A precise determination of the indication and careful preparation are needed for brachytherapy.
In preparation for the procedure, we evaluate the case history and any diagnostic results already available, such as CT images, MRI scans and, if available, PET-CT scans (positron emission computed tomography). To this end, we request that a detailed medical history is provided, with a list of the treatments already applied, an indication of the progression of the disease, and the most up-to-date diagnostic images available.
Based on the documents supplied, we can check whether the most important requirements for brachytherapy are fulfilled. If this is the case, the patient will be invited for a further consultation and work-up at our outpatient clinic for minimally invasive tumour therapy. You can arrange an appointment for this by calling +49 (0)30 / 450 557 309.
We admit the patient to our unit for around three to four days for the treatment.
We generally avoid using general anaesthesia. Based on our experience, brachytherapy of the lungs is tolerated very well by most patients under local anaesthetic and a strong painkiller.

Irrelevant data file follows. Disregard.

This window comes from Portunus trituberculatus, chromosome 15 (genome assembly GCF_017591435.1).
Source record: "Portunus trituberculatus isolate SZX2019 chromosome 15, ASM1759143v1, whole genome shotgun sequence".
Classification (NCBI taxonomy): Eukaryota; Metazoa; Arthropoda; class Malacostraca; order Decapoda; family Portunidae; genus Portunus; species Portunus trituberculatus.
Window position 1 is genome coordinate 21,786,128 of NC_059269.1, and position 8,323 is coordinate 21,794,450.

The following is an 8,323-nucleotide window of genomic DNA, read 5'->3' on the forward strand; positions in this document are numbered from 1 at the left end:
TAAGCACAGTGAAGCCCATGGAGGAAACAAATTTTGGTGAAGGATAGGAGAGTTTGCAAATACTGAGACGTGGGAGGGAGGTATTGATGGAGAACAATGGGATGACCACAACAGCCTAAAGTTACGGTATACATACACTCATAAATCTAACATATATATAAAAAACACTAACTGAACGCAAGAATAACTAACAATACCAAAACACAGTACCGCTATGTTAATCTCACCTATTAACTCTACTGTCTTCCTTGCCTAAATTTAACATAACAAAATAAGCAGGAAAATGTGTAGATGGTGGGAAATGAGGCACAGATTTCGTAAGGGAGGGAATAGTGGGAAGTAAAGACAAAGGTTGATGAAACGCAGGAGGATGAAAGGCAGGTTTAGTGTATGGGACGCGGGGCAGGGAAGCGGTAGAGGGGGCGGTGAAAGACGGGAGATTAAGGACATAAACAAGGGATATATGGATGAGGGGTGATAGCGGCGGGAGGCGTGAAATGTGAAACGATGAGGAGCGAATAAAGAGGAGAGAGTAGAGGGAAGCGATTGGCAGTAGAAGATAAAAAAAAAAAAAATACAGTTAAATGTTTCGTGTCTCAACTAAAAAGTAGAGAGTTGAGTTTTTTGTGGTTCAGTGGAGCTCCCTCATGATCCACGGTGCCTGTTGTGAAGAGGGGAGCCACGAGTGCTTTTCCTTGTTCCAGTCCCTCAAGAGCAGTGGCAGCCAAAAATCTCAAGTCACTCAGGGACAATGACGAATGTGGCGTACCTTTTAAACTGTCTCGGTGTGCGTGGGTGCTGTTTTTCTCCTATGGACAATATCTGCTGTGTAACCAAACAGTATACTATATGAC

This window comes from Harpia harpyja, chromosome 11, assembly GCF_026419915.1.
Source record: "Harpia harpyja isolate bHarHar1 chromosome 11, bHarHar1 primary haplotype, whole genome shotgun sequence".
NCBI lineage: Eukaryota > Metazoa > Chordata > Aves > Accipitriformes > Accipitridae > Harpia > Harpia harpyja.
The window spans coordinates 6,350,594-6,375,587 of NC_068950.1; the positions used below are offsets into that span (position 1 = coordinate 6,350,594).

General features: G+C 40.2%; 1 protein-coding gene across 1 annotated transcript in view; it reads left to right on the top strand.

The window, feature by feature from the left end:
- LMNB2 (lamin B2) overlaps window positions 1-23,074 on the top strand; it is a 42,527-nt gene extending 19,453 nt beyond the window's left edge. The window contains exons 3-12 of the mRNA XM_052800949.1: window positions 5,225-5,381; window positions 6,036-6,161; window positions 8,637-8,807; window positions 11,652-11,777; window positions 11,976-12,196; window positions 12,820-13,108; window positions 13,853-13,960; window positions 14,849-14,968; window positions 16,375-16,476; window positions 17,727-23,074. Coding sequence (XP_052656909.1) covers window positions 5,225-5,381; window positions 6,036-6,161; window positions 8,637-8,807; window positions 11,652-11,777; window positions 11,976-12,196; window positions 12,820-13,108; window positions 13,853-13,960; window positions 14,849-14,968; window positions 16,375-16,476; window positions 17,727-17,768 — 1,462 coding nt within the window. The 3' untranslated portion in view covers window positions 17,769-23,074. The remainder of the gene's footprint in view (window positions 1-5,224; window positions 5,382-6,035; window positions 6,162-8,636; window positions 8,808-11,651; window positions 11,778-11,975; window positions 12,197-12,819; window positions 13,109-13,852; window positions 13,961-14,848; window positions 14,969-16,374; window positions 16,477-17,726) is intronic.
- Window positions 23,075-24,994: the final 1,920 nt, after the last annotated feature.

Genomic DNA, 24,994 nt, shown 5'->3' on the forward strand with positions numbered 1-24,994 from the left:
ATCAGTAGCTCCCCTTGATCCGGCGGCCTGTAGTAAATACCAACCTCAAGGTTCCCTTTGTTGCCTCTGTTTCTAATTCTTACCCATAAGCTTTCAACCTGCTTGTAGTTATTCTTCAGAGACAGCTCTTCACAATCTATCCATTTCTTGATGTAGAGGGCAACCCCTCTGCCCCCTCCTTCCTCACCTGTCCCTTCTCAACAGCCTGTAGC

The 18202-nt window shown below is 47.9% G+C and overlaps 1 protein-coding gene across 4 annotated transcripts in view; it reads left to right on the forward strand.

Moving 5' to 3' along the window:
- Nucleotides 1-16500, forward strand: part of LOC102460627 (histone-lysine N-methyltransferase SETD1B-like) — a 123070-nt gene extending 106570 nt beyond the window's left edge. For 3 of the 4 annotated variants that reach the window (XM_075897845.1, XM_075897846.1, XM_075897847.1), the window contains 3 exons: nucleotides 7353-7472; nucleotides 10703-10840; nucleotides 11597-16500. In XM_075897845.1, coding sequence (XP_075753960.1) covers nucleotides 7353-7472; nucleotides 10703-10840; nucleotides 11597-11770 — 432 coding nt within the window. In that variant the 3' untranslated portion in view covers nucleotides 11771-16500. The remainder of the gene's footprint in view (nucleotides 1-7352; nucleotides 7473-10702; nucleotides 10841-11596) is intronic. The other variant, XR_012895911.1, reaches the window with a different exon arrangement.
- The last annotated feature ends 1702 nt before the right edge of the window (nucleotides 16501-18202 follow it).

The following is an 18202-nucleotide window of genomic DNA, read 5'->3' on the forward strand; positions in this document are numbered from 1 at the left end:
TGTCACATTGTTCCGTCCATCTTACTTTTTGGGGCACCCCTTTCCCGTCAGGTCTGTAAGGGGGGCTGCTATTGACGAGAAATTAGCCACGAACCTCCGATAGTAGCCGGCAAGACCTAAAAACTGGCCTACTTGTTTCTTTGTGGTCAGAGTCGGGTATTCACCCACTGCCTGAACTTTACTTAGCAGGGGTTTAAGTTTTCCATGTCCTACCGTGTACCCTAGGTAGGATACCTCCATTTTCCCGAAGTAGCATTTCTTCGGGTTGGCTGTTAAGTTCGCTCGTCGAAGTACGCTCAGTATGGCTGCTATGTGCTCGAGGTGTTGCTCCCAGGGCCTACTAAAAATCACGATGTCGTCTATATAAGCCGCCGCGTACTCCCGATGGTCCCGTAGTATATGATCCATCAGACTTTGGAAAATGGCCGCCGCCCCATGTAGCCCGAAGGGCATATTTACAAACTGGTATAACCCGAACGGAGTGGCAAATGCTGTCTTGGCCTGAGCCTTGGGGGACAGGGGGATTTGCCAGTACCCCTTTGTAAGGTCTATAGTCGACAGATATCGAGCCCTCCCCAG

We initially introduce one or more special catheters directly into the tumour under CT guidance. Once the catheter is in place, we carry out a CT scan of the liver. This provides accurate details for the planning of the actual irradiation.
To avoid radiation-related complications such as burns to the skin or inflammation of the lining of the oesophagus, radiation-sensitive structures (such as the oesophagus and spinal cord) are taken into account during the treatment planning and during the actual radiation delivery itself.
After the treatment, the catheter is removed and the incision channel is sealed with a special tissue glue.
The entire procedure takes two to three hours. The actual exposure to radiation takes 10 to 50 minutes, depending on the size of the tumour.